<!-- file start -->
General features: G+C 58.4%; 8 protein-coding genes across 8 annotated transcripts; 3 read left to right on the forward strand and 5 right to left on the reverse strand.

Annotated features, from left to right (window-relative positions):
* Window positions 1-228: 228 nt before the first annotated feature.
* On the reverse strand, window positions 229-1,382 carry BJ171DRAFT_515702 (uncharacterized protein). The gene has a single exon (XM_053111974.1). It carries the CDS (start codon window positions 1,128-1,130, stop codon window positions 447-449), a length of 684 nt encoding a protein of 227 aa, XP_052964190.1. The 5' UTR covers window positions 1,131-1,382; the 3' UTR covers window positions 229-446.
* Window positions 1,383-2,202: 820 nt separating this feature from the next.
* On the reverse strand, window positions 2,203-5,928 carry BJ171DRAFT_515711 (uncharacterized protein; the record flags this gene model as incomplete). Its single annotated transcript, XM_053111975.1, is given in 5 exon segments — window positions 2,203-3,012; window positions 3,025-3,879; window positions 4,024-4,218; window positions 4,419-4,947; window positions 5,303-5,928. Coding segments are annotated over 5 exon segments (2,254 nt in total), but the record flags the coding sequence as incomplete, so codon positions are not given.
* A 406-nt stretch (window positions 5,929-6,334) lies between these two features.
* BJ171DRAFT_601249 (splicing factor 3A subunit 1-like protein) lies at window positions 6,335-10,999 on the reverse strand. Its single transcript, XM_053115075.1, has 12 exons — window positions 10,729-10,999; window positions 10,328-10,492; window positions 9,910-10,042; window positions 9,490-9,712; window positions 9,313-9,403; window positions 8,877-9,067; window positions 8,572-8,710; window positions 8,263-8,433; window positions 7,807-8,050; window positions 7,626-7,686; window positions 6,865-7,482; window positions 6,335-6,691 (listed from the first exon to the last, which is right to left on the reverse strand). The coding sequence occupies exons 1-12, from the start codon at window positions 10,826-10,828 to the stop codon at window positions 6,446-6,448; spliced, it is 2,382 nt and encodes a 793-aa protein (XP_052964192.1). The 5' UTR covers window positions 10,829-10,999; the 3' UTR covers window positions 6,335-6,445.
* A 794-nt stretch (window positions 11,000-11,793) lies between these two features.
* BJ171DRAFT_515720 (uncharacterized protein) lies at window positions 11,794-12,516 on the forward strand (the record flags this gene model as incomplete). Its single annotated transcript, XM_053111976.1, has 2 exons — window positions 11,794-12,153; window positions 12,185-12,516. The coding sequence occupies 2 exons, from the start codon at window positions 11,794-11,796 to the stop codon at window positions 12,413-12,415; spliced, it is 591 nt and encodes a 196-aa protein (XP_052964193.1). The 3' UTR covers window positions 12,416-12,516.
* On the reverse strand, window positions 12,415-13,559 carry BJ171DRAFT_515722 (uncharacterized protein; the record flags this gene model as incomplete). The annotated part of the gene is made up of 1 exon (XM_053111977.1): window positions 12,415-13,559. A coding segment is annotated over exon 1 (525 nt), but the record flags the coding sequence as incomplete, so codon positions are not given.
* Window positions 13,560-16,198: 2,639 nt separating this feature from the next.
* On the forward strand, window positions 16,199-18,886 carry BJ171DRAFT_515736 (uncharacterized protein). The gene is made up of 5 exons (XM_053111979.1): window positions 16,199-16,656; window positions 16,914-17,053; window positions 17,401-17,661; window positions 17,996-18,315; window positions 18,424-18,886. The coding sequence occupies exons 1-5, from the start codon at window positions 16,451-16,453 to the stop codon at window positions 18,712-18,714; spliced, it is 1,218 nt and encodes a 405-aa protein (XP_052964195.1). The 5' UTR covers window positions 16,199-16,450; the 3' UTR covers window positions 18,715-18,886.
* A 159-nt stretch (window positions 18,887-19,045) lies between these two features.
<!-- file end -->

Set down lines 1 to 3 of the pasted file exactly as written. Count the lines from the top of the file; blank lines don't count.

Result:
General features: G+C 58.4%; 8 protein-coding genes across 8 annotated transcripts; 3 read left to right on the forward strand and 5 right to left on the reverse strand.

Annotated features, from left to right (window-relative positions):
* Window positions 1-228: 228 nt before the first annotated feature.